Somebody is going to have to revise the FAQ

In the Index to Creationist Claims, rebutting the claim by Henry Morris that No new species have been observed, it is written:

New species have arisen in historical times. For example:

A new species of mosquito, isolated in London’s Underground, has speciated from Culex pipiens (Byrne and Nichols 1999; Nuttall 1998).

This claim that a new species arose since the London Underground was built has been widely reported.

In 1999, an English researcher named Katharyne Byrne went underground to investigate further. When she compared Underground mosquitoes and compared them to others found in London houses, she learned that they were a distinct subspecies.

After ruling out migration from elsewhere in the continent, Byrne concluded that the London Underground was colonized by mosquitoes a single time, then achieved “reproductive isolation,” or barriers to reproduction with different species, in the subway tunnels.

“In the continent” is the critical phrase here. As it turns out, they didn’t look far enough afield — they needed to look at species in North Africa. The London Underground mosquito has a deeper history than the London Underground!

The northern house mosquito Culex pipiens sensu stricto is one of the most important disease vector mosquitoes in temperate zones across the northern hemisphere, responsible for the emergence of West Nile Virus over the last two decades. It comprises two ecologically distinct forms — an aboveground form, pipiens, diapauses in winter and primarily bites birds, while a belowground form, molestus, thrives year-round in subways, basements and other human-made, belowground habitats, bites mammals, and can even lay eggs without a blood meal. The two forms hybridize in some but not all places, leading to a complex ecological mosaic that complicates predictions of vectorial capacity. Moreover, the origin of the belowground molestus is contentious, with iconic populations from the London Underground subway system being held up by evolutionary biologists as a preeminent example of rapid, in situ, urban adaptation and speciation. We review the recent and historical literature on the origin and ecology of this important mosquito and its enigmatic forms. A synthesis of genetic and ecological studies spanning 100+ years clarifies a striking latitudinal gradient — behaviorally divergent and reproductively isolated forms in northern Europe gradually break down into what appear to be well-mixed, intermediate populations in North Africa. Moreover, a continuous narrative thread dating back to the original description of form molestus in Egypt in 1775 refutes the popular idea that belowground mosquitoes in London evolved in situ from their aboveground counterparts. These enigmatic mosquitoes are more likely derived from populations in the Middle East, where human-biting and other adaptations to human environments may have evolved on the timescale of millennia rather than centuries. We outline several areas for future work and discuss the implications of these patterns for public health and for our understanding of urban adaptation in the Anthropocene.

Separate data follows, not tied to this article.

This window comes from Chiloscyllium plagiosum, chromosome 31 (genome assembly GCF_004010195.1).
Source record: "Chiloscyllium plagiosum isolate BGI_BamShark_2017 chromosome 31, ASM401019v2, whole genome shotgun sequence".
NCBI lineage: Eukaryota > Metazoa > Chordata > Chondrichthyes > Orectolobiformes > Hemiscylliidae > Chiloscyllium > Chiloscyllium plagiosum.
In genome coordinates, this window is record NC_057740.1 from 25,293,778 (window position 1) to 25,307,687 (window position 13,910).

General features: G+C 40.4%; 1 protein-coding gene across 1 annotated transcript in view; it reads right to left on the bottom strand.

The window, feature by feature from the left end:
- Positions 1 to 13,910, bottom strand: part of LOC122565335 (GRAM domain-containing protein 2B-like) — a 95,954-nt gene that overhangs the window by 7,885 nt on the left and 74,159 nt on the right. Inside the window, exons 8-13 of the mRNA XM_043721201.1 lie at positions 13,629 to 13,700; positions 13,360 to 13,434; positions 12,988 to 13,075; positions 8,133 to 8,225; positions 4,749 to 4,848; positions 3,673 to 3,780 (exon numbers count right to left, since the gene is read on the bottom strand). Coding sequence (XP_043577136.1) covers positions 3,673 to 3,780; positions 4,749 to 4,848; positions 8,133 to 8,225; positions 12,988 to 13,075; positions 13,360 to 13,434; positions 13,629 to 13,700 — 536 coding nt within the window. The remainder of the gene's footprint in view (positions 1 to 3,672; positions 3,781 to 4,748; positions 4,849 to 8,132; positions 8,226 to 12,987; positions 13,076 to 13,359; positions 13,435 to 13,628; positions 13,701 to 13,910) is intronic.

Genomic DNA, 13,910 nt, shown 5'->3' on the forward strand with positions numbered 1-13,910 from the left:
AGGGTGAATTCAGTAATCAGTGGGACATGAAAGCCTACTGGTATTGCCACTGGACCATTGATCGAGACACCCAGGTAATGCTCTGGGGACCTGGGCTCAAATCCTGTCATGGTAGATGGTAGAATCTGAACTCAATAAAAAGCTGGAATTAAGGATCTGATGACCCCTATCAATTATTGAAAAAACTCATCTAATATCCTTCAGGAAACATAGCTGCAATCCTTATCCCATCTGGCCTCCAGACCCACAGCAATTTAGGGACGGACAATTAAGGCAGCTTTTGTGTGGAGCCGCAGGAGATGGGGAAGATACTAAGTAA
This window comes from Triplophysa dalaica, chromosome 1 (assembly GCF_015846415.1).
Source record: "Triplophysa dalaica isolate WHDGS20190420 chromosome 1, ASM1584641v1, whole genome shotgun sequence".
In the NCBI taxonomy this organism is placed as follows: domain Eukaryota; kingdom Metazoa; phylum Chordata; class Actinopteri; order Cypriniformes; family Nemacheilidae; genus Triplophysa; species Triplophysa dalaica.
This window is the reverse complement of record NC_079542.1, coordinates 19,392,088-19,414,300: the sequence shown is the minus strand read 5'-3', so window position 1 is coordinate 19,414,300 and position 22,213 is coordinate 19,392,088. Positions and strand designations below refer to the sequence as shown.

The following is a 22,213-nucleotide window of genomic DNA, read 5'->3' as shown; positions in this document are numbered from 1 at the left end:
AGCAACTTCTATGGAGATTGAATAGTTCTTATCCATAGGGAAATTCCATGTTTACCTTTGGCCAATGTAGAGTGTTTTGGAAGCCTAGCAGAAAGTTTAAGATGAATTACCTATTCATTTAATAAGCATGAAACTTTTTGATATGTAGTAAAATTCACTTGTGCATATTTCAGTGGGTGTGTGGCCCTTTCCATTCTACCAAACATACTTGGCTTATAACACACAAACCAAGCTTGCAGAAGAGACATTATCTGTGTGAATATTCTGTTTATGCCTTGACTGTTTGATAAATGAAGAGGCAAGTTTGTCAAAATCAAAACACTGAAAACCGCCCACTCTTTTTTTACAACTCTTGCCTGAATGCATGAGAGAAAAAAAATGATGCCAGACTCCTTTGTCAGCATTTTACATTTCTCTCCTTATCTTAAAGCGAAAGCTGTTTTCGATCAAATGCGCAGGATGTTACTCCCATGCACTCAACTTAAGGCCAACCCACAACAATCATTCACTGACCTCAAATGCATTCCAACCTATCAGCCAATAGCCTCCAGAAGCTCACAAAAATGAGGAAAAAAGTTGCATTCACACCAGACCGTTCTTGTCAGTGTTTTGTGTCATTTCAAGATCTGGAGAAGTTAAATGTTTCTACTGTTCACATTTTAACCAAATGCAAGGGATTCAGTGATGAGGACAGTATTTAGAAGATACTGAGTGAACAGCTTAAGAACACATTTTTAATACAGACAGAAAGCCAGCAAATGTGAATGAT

It’s still evolution, just evolution over millennia rather than less than a century.


  1. PaulBC says

    I do know that the London Underground is not a political movement. I will leave it to biologists to hash out the rest.